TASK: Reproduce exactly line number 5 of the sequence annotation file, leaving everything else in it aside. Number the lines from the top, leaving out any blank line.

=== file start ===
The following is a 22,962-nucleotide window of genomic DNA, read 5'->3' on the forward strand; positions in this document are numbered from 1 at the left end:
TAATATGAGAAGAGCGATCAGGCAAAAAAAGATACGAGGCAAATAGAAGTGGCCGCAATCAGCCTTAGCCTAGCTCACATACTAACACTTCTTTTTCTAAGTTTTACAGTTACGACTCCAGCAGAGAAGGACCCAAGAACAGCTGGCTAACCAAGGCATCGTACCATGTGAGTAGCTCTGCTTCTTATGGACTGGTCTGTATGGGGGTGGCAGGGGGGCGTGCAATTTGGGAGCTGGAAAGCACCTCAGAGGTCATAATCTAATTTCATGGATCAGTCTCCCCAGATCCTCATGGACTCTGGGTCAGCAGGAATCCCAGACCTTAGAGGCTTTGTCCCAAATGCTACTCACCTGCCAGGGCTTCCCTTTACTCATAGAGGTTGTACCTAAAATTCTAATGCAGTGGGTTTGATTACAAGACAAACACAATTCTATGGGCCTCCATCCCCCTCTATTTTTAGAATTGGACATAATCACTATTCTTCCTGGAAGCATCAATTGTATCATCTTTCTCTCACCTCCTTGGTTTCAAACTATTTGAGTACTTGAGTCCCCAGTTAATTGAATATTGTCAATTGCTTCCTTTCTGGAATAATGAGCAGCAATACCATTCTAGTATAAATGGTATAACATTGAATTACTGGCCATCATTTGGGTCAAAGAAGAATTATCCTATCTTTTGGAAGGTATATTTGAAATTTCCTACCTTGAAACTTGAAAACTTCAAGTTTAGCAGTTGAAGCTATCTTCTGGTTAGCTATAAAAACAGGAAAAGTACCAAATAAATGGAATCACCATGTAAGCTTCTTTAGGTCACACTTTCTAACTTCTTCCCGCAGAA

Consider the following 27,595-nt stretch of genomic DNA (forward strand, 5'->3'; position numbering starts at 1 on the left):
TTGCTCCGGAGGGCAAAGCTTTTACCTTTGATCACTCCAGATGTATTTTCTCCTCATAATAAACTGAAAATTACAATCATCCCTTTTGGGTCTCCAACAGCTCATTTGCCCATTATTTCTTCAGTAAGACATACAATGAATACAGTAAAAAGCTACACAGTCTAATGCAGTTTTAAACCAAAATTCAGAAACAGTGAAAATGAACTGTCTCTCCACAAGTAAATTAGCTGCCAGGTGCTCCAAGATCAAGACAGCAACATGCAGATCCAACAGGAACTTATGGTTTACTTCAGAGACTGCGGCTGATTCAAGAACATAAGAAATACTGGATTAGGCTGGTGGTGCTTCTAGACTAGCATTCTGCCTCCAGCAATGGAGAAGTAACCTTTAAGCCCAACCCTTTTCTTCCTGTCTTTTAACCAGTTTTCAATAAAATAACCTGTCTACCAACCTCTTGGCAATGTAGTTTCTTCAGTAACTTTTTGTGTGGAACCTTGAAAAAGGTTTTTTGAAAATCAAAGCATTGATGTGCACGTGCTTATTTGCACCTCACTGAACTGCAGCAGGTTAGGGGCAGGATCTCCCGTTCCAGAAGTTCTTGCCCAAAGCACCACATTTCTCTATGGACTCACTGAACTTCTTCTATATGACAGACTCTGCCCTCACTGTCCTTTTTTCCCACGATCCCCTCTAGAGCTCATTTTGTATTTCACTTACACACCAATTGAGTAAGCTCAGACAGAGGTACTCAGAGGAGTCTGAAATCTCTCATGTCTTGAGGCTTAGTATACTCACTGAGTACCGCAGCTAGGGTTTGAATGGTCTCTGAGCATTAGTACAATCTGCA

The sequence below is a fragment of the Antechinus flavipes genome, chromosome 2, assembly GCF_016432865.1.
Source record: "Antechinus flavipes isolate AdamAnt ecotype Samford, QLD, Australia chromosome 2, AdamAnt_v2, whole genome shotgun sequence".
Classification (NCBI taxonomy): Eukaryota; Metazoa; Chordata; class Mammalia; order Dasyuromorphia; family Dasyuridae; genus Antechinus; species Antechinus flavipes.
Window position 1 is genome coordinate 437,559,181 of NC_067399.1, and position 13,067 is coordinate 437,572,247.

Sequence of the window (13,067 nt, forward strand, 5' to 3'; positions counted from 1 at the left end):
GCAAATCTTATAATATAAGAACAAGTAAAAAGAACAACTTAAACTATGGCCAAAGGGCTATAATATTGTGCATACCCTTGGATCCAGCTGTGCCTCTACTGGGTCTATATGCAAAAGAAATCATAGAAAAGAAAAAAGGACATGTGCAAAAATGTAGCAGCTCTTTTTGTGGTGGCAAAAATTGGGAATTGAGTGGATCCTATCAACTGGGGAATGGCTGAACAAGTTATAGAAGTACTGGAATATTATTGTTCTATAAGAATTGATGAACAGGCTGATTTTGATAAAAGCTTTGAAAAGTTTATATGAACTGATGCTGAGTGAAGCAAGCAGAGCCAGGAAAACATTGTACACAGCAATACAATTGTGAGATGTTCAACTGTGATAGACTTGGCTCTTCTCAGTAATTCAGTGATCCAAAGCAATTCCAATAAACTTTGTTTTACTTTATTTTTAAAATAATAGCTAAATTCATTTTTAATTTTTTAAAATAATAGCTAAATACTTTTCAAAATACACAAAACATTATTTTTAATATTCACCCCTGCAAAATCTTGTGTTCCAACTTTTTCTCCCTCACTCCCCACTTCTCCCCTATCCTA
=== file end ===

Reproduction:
The sequence below is a fragment of the Antechinus flavipes genome, chromosome 2, assembly GCF_016432865.1.